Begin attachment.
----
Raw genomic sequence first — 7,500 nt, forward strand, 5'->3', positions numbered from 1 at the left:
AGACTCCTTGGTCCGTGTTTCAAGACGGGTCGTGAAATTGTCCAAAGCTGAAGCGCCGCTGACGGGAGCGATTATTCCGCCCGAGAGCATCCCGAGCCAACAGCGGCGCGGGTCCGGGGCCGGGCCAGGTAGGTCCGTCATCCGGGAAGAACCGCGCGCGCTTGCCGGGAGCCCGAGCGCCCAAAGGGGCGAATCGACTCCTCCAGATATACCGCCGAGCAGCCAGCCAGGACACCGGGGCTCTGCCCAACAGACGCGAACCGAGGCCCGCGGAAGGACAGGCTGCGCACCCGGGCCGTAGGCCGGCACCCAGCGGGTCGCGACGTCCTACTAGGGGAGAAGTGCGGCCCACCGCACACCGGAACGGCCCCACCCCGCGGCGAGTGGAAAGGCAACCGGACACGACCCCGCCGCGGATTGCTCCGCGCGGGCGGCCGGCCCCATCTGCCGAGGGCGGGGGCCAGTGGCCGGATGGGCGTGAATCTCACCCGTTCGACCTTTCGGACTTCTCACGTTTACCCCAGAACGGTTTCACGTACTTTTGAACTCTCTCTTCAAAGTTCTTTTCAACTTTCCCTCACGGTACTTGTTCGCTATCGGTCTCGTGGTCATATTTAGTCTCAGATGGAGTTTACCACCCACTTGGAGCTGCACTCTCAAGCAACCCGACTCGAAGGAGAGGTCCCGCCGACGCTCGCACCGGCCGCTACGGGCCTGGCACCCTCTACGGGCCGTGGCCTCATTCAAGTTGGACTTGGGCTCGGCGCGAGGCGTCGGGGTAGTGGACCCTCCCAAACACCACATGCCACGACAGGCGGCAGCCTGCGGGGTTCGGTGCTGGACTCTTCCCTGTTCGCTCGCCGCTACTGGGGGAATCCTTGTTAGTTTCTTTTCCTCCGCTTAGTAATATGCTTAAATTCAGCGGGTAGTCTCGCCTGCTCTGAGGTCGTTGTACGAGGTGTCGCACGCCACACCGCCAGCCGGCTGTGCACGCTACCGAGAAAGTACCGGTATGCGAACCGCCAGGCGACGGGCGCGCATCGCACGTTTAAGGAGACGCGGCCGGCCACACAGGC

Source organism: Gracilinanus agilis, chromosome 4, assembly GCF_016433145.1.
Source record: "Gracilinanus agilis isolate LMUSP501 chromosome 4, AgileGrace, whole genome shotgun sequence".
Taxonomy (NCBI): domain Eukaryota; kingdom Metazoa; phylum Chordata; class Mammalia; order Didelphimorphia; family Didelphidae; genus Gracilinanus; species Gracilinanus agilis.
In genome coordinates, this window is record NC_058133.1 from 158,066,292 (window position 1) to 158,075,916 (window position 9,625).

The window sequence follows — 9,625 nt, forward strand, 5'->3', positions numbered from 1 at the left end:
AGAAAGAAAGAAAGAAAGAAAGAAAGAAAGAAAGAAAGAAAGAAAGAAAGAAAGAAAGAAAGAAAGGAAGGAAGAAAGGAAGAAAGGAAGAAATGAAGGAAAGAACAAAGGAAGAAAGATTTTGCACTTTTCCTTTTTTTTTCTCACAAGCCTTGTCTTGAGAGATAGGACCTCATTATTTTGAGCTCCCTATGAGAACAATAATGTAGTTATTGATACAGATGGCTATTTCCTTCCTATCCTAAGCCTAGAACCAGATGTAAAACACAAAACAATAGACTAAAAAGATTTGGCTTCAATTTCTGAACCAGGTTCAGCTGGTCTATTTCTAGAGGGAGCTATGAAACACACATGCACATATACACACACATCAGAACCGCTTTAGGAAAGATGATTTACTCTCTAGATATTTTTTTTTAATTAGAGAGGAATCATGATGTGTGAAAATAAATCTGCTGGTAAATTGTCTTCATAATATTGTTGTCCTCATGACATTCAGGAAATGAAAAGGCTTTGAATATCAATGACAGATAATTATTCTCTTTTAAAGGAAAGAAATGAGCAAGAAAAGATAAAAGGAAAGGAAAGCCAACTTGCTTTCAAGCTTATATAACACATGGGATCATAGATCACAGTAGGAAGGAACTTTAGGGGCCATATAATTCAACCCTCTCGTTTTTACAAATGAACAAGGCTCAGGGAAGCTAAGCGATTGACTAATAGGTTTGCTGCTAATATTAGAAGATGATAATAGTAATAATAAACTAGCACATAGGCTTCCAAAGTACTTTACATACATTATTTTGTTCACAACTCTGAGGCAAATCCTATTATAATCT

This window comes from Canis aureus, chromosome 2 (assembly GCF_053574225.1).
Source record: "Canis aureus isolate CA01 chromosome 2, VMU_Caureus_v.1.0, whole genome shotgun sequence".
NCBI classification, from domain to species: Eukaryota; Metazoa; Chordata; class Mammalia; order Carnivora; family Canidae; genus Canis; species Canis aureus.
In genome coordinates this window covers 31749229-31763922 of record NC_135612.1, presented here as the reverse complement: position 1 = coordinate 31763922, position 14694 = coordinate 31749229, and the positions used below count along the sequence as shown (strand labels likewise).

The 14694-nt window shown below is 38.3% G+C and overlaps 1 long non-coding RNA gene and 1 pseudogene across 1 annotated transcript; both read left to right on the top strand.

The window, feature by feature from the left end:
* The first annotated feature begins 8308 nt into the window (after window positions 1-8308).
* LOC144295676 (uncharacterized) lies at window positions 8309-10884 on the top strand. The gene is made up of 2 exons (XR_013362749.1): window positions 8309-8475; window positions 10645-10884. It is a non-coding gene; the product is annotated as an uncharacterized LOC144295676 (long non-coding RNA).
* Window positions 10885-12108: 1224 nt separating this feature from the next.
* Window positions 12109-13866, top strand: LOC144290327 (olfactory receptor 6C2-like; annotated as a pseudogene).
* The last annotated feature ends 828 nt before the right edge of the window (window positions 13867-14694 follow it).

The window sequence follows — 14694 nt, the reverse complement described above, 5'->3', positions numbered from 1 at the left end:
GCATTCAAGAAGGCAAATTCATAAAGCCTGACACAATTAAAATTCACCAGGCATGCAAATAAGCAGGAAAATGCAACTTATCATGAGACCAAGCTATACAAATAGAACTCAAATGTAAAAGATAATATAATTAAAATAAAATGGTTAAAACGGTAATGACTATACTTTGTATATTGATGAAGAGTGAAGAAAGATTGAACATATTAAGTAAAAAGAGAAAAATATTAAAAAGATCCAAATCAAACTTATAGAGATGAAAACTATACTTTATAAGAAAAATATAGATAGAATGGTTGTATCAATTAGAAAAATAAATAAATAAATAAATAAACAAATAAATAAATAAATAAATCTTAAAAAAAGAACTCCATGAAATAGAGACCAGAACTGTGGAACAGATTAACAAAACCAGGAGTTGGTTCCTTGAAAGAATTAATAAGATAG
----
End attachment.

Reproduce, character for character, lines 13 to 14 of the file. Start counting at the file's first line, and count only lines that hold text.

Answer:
The 14694-nt window shown below is 38.3% G+C and overlaps 1 long non-coding RNA gene and 1 pseudogene across 1 annotated transcript; both read left to right on the top strand.

The window, feature by feature from the left end: